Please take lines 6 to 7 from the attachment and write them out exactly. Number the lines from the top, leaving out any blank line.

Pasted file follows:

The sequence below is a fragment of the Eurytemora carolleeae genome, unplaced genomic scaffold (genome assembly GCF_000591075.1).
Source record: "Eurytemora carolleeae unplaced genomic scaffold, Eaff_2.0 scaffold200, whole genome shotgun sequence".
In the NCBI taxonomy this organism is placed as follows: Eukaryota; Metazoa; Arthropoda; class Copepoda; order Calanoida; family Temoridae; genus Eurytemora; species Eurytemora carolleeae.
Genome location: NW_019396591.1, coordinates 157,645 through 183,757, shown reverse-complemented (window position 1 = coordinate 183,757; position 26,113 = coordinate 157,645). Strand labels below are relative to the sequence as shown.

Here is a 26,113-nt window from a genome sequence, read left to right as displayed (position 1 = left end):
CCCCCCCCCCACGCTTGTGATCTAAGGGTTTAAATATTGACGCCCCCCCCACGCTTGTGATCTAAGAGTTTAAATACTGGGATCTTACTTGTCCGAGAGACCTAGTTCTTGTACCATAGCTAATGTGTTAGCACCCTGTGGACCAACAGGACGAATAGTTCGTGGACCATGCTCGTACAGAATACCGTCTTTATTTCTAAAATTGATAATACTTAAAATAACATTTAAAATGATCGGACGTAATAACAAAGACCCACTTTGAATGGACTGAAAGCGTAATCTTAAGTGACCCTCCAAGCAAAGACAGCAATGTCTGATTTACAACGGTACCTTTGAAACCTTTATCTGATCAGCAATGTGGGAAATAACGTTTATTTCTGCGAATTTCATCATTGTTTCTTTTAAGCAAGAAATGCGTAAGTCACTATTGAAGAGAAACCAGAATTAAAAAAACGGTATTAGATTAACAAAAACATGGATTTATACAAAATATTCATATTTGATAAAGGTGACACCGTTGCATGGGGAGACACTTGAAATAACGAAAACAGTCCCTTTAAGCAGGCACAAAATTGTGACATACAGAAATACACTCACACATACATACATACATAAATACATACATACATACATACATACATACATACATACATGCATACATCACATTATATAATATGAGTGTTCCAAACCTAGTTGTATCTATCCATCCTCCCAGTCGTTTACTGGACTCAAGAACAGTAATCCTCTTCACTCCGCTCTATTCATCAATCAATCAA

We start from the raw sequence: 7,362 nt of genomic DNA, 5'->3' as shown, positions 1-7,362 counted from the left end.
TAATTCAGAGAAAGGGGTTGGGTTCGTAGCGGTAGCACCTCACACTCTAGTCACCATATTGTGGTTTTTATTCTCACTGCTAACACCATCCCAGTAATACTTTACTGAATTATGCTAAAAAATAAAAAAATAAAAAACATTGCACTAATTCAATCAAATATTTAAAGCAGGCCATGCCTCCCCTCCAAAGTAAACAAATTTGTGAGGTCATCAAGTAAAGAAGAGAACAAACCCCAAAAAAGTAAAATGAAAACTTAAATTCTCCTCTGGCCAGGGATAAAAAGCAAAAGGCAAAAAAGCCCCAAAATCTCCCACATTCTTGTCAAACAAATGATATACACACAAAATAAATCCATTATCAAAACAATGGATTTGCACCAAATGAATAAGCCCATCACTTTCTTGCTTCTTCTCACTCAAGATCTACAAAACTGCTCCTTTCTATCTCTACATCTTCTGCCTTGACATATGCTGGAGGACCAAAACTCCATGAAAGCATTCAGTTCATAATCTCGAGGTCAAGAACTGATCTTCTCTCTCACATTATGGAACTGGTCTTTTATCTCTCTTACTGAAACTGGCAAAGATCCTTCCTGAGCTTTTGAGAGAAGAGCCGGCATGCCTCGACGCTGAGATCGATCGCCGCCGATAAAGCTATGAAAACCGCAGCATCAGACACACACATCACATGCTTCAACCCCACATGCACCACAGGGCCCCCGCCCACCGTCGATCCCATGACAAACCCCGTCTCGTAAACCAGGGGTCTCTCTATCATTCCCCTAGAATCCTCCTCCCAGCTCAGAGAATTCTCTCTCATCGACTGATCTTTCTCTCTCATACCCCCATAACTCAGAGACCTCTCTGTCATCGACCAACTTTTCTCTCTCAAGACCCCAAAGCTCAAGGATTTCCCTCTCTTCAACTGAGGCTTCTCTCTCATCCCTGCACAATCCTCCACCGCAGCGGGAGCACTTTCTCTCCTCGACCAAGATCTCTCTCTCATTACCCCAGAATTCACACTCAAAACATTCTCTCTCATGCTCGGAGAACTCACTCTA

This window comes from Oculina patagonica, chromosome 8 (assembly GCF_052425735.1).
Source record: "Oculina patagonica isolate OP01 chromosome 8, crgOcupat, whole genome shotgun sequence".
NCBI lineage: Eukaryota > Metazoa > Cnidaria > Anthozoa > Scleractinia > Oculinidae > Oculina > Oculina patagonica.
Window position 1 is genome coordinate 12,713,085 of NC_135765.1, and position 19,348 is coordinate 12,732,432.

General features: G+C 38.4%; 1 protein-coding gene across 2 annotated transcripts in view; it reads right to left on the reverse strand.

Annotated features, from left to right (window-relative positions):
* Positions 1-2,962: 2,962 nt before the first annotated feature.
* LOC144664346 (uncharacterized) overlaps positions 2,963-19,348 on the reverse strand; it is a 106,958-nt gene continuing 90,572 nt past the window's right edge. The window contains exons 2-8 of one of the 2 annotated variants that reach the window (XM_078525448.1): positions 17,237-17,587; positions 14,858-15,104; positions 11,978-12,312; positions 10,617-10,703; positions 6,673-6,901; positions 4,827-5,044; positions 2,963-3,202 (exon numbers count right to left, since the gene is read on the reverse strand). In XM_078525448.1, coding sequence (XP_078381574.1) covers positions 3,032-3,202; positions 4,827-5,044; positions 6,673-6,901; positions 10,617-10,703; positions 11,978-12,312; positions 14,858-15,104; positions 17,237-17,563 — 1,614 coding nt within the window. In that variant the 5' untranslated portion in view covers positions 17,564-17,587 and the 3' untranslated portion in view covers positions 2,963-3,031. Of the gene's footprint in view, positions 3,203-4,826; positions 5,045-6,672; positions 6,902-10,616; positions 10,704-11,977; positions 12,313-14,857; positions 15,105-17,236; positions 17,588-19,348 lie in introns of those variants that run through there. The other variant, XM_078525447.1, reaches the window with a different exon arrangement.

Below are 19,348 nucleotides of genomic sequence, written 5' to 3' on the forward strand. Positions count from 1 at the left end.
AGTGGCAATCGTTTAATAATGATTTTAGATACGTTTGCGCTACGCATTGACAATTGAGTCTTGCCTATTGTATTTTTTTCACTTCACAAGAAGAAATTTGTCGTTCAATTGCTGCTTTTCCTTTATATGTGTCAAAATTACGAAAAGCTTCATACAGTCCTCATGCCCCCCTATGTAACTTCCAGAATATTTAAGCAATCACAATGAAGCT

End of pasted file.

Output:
CCCCCCCCCCACGCTTGTGATCTAAGGGTTTAAATATTGACGCCCCCCCCACGCTTGTGATCTAAGAGTTTAAATACTGGGATCTTACTTGTCCGAGAGACCTAGTTCTTGTACCATAGCTAATGTGTTAGCACCCTGTGGACCAACAGGACGAATAGTTCGTGGACCATGCTCGTACAGAATACCGTCTTTATTTCTAAAATTGATAATACTTAAAATAACATTTAAAATGATCGGACGTAATAACAAAGACCCACTTTGAATGGACTGAAAGCGTAATCTTAAGTGACCCTCCAAGCAAAGACAGCAATGTCTGATTTACAACGGTACCTTTGAAACCTTTATCTGATCAGCAATGTGGGAAATAACGTTTATTTCTGCGAATTTCATCATTGTTTCTTTTAAGCAAGAAATGCGTAAGTCACTATTGAAGAGAAACCAGAATTAAAAAAACGGTATTAGATTAACAAAAACATGGATTTATACAAAATATTCATATTTGATAAAGGTGACACCGTTGCATGGGGAGACACTTGAAATAACGAAAACAGTCCCTTTAAGCAGGCACAAAATTGTGACATACAGAAATACACTCACACATACATACATACATAAATACATACATACATACATACATACATACATACATACATGCATACATCACATTATATAATATGAGTGTTCCAAACCTAGTTGTATCTATCCATCCTCCCAGTCGTTTACTGGACTCAAGAACAGTAATCCTCTTCACTCCGCTCTATTCATCAATCAATCAA

We start from the raw sequence: 7,362 nt of genomic DNA, 5'->3' as shown, positions 1-7,362 counted from the left end.